Congress split over allying with Kejriwal’s AAP for 2019 elections
Samajwadi Party president Akhilesh Yadav, TMC supremo Mamata Banerjee, the Left parties and even the Telugu Desam Party (TDP) chief N Chandrababu Naidu all want the AAP in the grand alliance, however Congress is divided on the issue with the party’s Delhi unit chief Ajay Maken strongly opposing any tie-up.india Updated: Jun 10, 2018 07:43 IST
The Congress is caught in a bind over the inclusion of the Aam Aadmi Party (AAP) in the proposed grand alliance to take on the Bharatiya Janata Party in 2019, highlighting one of the fundamental problems in such a grouping.
The Samajwadi Party (SP) and the Trinamool Congress (TMC) are keen on Arvind Kejriwal’s party being part of the rainbow coalition (in the making) but the Congress is divided on the issue with the party’s Delhi unit chief Ajay Maken strongly opposing any tie-up with the AAP.
Another section in the party favours an alliance with the AAP in the three states of Delhi, Punjab and Haryana. A senior Congress leader, who is supportive of the idea, met party president Rahul Gandhi for more than two hours a few weeks ago. The leaders of this section are of the view that the Congress and the AAP have a common agenda of ousting the BJP from power at the Centre and the two parties together could reap rich electoral dividends in Delhi, Punjab and Haryana where Kejriwal’s party has a “considerable” support base.
“When you are fighting a big battle against a vicious enemy, small issues have to be put on the back burner. We have to show large heartedness and take everybody along in this fight and especially when the objective is same,” said a Congress leader who favours a tie-up with the AAP for 2019 and who asked not to be identified.
However, Maken blames the AAP for the rise of the BJP nationally. “The AAP is not a secular party at all. During the Anna Hazare movement, all of its leaders sided with Baba Ramdev and Kiran Bedi and they were responsible for bringing Narendra Modi as the Prime Minister. Moreover, the AAP is highly discredited now and its graph is consistently going down. Why should we come to its rescue?” he asked.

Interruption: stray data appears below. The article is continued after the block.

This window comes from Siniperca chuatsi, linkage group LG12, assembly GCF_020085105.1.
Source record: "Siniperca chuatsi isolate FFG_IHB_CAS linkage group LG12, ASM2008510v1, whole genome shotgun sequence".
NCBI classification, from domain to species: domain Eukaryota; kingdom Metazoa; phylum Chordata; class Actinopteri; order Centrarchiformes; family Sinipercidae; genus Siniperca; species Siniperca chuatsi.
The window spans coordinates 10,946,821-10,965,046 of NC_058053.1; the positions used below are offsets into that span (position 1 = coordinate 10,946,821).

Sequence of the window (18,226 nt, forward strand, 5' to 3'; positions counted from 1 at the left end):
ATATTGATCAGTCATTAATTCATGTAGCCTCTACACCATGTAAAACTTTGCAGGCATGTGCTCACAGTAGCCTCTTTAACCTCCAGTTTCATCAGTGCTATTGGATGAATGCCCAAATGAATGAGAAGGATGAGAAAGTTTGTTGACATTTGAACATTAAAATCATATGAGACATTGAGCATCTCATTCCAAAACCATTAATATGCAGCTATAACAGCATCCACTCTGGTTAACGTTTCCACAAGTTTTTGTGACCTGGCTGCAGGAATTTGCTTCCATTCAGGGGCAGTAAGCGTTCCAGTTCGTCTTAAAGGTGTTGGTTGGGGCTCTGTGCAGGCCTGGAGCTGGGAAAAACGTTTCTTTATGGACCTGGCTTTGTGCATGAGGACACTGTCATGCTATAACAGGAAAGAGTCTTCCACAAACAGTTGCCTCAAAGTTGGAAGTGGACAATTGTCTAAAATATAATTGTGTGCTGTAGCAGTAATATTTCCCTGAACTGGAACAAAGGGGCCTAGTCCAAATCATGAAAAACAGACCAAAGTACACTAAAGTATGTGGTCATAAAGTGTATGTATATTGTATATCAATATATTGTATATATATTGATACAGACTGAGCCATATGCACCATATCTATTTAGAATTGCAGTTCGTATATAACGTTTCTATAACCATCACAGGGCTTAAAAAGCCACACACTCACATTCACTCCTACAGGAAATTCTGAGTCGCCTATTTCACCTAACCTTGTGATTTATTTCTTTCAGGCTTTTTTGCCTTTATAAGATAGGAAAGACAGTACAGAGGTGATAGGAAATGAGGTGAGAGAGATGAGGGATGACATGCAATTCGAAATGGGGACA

Maken said the secular parties should understand that in Delhi since 1981, the BJP has been able to form a government only once (1993) in the past 37 years.
But SP president Akhilesh Yadav, TMC supremo Mamata Banerjee, the Left parties and even the Telugu Desam Party (TDP) chief N Chandrababu Naidu all want the AAP in the grand alliance. The Janata Dal (Secular) too is not opposed to the idea.
Perhaps that was the reason JD(S) leader and former Prime Minister HD Deve Gowda invited Delhi chief minister Arvind Kejriwal to HD Kumaraswamy’s swearing-in ceremony at Bengaluru last month.
Some of these parties are expected to step up efforts to broker peace between the Congress and the AAP in the coming days.
In some ways, the dilemma facing the Congress is the one most parties that are part of this alliance face. Analysts say it is almost inconceivable to think of the TMC and the Left parties, bitter enemies in West Bengal, to be part of the same grand alliance at the national level.
While Kejriwal is not involved in the alliance talks, AAP leader and Rajya Sabha member Sanjay Singh is meeting the leaders of different opposition parties to discuss the strategy for 2019.
In the by-elections in Kairana (Uttar Pradesh), AAP supported the Rashtriya Lok Dal (RLD) candidate Tabassum Hassan Khan. After her victory, Singh met Yadav and discussed the strategy for the 2019 Lok Sabha polls.
“BJP is the biggest threat to the nation. Firstly, it has divided the country on caste and religion lines. Secondly, they want to divert the attention from the basic issues of price rise, farm distress, education, unemployment, water and electricity. The main priority of all the Indians should be to remove the BJP from power,” he said.
Singh welcomed the initiatives of the grand alliance in Kairana and Noorpur by-elections in Uttar Pradesh and the tie-up between the Congress and the JD(S) in Karnataka. “But as far as the AAP is concerned, we are not formally a part of any alliance so far and we have not initiated any talks in this regard yet,” he said.
Political observers say that the time has come for localised regional alliances as had happened in Kairana. “The Congress should come to an understanding with AAP in the specific context of Delhi and Punjab. It should talk about having a concrete agenda and come to an agreement to face the common challenge,” said Delhi-based political analyst Professor Balveer Arora.
“Burying the past is often difficult and not too much time should be spent on it. What is important is to understand the context they will facing the future and take a decision accordingly.”